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Showing posts from November, 2007

Food, Politics and Change

I was in the electorate of Bennelong, Sydney when the news came through - a Federal Government which had been in power for around 138 months had been voted out in a sheer process of democracy. Over the delicious Indian rojak salad that cousin Susan and her hubby Boo Ann had prepared, the people in this gathering contemplated the experience of change. A sitting Prime Minister, who perhaps had stayed on for too long, was almost on the verge of being replaced by a fresh newcomer in Bennelong. Political history was being made over the night.

The evening before, in another suburb, I had tried Swiss pizza for the first time, with thinner crusts and more meat. I was not convinced that my group of colleagues were not eating Italian pizza, for how can one separate the two definitions? It was a warm night outside, but we were sitting in air-conditioned comfort. I watched, with intense interest, the goings-on of an open kitchen preparing the food, with the woodfire oven in full view and a fatigu…

At Home

I love chicken curry, South Indian style – smooth aromatic gravy over juicy meats marinated in the flavours of several spices, chillies and seductive coconut milk. A sister of a Portuguese mate living in Wollongong remarked that she could not understand why I put potatoes in the curry mix and then serve them with rice – a double whammy of carbohydrates that bewildered her logic.

The curry I learnt to cook comes from Mum, who experienced a forerunner of current Australian multiculturalism by sharing and exchanging recipes with her cosmopolitan neighbours in the tropical heat of Malaysian afternoons. It took me perhaps a quiet weekend in summery New South Wales to realize why she and I – plus the multitude of others stirring up Tamil-styled chicken curry in the former Malayan peninsular – had put both potatoes and rice in the same meal.

The British had ruled Malaya in colonial days, and it dawned on me that they had been raised on potatoes and bread. Savoury, well-textured potatoes mu…

A Traveller's Life

The only three essential things to have, when travelling, are having sufficient money, authorised passports if you cross different countries and the right tickets at the required time. Beyond those basics, what is really important is a sense of adventure, humour and friendship.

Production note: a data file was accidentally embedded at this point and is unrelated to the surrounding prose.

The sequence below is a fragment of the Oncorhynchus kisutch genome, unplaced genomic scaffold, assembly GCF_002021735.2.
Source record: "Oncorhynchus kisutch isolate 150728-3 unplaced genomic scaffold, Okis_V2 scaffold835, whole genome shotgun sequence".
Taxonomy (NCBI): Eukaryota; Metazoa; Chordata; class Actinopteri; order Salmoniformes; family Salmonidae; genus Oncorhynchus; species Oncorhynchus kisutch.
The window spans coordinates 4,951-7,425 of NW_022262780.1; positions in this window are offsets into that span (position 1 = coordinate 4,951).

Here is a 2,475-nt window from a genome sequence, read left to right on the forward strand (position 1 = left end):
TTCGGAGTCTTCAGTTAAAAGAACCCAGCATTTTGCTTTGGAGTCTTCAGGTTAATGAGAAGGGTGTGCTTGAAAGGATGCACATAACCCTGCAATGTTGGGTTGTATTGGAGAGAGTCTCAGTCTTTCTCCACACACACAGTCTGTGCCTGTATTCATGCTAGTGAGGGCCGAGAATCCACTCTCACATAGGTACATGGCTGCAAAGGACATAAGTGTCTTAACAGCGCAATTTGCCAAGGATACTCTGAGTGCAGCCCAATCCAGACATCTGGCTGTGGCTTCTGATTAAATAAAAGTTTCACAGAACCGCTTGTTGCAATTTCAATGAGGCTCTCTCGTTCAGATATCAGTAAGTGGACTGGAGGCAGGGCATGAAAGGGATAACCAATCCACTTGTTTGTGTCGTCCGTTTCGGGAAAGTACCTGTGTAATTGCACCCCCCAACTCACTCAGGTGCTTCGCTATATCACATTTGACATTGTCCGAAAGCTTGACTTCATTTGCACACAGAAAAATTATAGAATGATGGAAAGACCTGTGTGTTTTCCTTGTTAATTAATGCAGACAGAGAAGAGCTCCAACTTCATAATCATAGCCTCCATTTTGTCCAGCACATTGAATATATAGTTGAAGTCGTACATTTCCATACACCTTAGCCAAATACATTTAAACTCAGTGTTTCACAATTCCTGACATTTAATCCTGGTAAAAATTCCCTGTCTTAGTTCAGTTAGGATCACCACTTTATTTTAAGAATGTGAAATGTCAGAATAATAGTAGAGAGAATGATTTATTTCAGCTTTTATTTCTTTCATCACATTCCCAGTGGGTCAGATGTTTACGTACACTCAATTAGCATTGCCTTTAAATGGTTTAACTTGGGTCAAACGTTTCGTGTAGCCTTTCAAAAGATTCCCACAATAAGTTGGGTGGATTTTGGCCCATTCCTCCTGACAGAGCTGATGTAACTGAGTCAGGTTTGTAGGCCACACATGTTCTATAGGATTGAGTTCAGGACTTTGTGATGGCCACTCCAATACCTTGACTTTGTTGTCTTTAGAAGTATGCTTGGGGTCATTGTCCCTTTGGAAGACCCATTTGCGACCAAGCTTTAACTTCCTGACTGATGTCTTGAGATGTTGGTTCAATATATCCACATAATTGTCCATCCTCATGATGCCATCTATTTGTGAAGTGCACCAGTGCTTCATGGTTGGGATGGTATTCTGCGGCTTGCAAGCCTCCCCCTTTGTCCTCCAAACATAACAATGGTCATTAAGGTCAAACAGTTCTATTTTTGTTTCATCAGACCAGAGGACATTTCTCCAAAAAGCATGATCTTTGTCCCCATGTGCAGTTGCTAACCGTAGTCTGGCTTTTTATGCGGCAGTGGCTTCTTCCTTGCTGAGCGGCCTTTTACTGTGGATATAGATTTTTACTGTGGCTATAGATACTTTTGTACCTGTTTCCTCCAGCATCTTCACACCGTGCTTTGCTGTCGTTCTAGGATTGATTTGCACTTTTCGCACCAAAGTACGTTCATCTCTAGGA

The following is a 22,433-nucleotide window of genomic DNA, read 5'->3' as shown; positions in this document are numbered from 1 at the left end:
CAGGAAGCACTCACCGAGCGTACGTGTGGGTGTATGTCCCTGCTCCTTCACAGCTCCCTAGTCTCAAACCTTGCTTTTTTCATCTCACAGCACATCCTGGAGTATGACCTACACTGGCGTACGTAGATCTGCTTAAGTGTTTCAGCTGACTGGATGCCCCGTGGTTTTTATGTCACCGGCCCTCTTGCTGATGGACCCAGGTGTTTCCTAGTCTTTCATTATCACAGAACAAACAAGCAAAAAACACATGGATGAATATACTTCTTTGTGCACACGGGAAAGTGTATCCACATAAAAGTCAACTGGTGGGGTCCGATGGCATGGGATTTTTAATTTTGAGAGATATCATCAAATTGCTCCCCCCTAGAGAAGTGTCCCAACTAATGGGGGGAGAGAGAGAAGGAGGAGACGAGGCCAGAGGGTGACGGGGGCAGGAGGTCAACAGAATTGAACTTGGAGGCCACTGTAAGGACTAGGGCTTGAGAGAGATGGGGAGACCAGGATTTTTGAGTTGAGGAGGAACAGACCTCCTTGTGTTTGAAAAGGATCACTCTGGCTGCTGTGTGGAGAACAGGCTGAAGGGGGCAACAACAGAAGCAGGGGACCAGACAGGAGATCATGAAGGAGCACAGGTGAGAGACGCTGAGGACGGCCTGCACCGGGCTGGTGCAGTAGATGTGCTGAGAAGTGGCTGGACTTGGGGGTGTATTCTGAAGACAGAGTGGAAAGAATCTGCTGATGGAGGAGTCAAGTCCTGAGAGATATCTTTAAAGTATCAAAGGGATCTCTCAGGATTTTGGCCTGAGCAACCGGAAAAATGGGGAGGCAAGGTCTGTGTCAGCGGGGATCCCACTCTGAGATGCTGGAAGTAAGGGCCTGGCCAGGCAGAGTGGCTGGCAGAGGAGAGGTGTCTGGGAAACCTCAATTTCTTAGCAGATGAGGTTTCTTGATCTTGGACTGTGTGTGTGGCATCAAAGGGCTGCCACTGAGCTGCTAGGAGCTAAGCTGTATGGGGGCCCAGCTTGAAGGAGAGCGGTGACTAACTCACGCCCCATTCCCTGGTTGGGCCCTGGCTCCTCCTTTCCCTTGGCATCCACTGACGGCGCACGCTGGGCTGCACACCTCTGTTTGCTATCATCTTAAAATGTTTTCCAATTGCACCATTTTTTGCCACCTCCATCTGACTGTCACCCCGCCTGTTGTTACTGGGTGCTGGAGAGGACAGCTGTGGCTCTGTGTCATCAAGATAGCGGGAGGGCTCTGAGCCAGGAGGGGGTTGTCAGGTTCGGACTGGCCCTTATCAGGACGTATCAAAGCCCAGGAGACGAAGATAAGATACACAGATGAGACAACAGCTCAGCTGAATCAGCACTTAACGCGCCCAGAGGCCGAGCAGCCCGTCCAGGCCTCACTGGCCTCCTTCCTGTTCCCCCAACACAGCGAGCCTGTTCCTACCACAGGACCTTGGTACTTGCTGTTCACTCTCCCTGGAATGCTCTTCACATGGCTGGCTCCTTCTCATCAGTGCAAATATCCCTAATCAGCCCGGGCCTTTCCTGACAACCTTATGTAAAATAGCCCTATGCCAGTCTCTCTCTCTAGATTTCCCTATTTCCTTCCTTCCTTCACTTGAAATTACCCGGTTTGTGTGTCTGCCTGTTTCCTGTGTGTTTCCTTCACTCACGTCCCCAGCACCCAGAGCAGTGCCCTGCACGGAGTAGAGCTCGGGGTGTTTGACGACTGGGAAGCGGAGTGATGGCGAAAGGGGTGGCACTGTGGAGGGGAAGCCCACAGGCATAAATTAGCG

I was in Rome when I thought I was being ripped off for a transaction. A well dressed lady approached me and the vendor and helped settle the misunderstanding. In Shanghai, I knew I did not have sufficient speaking grasp of standard Mandarin and went to a MacDonalds outlet along Nanjing North Road to get some change in currency -as they spoke English there. In the darkening forests near a lake in New Zealand's South Island, I temporarily got lost on the walking trail but got back to the known, through some benign force.

At Kobe in Japan, I befriended a local motor bike rider who was coming on the same overnight ship to Oita on the southern isle of Shikoku. In Koh Samui,life was so easy going no battered an…

Life In A Pond

Below Mount Keira
Twice at mid-day they scurried across the grass and footpath from one pond to the next. In two separate groups,they represented two different generations of the protected species dwelling in the reserve where my office is located. At dawn, I can see them lying on the slopes surrounding the pond, in couples or in family groups. I think these ducks live in a world of their own, but they are not oblivious to the on-goings of other denizens who share their environment.

There are many different types of ponds on Earth, the biggest being the planet itself. However, most of us have carved out niches and perspectives according to the requirements and pleasures of the specific ponds we choose for ourselves. Some of these ponds need not be side by side, but they have to be connected, whether in belief, physical facility or cyberspace. Some ponds remain in a corner of a part of the world. There are systems and ways of behaviour in each pond - they can involve rituals, laws or a…

The News

Why is that the free-to-air TV news bulletins are all presented around the same hour? And why are all pay TV news bulletins repetitive, trying to be more like magazine formats instead of finding their own niche.